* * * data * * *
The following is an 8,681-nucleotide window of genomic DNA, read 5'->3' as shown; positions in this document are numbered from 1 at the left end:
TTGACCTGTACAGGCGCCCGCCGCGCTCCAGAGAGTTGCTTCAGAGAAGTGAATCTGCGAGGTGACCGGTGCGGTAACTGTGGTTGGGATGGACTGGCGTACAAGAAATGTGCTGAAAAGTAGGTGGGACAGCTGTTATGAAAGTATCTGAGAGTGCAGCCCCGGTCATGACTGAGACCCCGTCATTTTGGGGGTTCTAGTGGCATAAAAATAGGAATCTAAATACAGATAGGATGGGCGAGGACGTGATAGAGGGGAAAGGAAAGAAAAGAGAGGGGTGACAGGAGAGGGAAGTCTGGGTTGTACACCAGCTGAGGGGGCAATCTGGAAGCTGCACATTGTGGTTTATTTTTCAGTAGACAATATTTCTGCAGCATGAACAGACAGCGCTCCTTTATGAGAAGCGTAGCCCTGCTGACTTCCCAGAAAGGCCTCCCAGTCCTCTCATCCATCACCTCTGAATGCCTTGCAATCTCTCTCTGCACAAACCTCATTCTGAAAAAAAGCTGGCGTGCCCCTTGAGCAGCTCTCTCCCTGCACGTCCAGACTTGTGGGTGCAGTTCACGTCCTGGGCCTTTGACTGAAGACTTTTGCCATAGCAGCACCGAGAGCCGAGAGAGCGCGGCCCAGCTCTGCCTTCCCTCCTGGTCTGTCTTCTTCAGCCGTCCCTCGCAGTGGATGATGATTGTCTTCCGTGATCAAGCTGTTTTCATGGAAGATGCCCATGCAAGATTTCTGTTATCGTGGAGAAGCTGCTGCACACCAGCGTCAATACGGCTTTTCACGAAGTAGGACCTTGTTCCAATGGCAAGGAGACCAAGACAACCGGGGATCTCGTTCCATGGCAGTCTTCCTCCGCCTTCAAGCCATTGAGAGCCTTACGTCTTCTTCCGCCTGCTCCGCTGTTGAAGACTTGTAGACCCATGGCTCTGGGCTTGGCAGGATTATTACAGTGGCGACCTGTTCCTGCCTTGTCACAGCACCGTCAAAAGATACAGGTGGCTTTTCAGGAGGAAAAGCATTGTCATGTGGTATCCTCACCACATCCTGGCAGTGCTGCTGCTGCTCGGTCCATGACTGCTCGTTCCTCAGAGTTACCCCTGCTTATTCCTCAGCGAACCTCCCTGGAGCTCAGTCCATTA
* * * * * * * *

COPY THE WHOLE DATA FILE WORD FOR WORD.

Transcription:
The following is an 8,681-nucleotide window of genomic DNA, read 5'->3' as shown; positions in this document are numbered from 1 at the left end:
TTGACCTGTACAGGCGCCCGCCGCGCTCCAGAGAGTTGCTTCAGAGAAGTGAATCTGCGAGGTGACCGGTGCGGTAACTGTGGTTGGGATGGACTGGCGTACAAGAAATGTGCTGAAAAGTAGGTGGGACAGCTGTTATGAAAGTATCTGAGAGTGCAGCCCCGGTCATGACTGAGACCCCGTCATTTTGGGGGTTCTAGTGGCATAAAAATAGGAATCTAAATACAGATAGGATGGGCGAGGACGTGATAGAGGGGAAAGGAAAGAAAAGAGAGGGGTGACAGGAGAGGGAAGTCTGGGTTGTACACCAGCTGAGGGGGCAATCTGGAAGCTGCACATTGTGGTTTATTTTTCAGTAGACAATATTTCTGCAGCATGAACAGACAGCGCTCCTTTATGAGAAGCGTAGCCCTGCTGACTTCCCAGAAAGGCCTCCCAGTCCTCTCATCCATCACCTCTGAATGCCTTGCAATCTCTCTCTGCACAAACCTCATTCTGAAAAAAAGCTGGCGTGCCCCTTGAGCAGCTCTCTCCCTGCACGTCCAGACTTGTGGGTGCAGTTCACGTCCTGGGCCTTTGACTGAAGACTTTTGCCATAGCAGCACCGAGAGCCGAGAGAGCGCGGCCCAGCTCTGCCTTCCCTCCTGGTCTGTCTTCTTCAGCCGTCCCTCGCAGTGGATGATGATTGTCTTCCGTGATCAAGCTGTTTTCATGGAAGATGCCCATGCAAGATTTCTGTTATCGTGGAGAAGCTGCTGCACACCAGCGTCAATACGGCTTTTCACGAAGTAGGACCTTGTTCCAATGGCAAGGAGACCAAGACAACCGGGGATCTCGTTCCATGGCAGTCTTCCTCCGCCTTCAAGCCATTGAGAGCCTTACGTCTTCTTCCGCCTGCTCCGCTGTTGAAGACTTGTAGACCCATGGCTCTGGGCTTGGCAGGATTATTACAGTGGCGACCTGTTCCTGCCTTGTCACAGCACCGTCAAAAGATACAGGTGGCTTTTCAGGAGGAAAAGCATTGTCATGTGGTATCCTCACCACATCCTGGCAGTGCTGCTGCTGCTCGGTCCATGACTGCTCGTTCCTCAGAGTTACCCCTGCTTATTCCTCAGCGAACCTCCCTGGAGCTCAGTCCATTA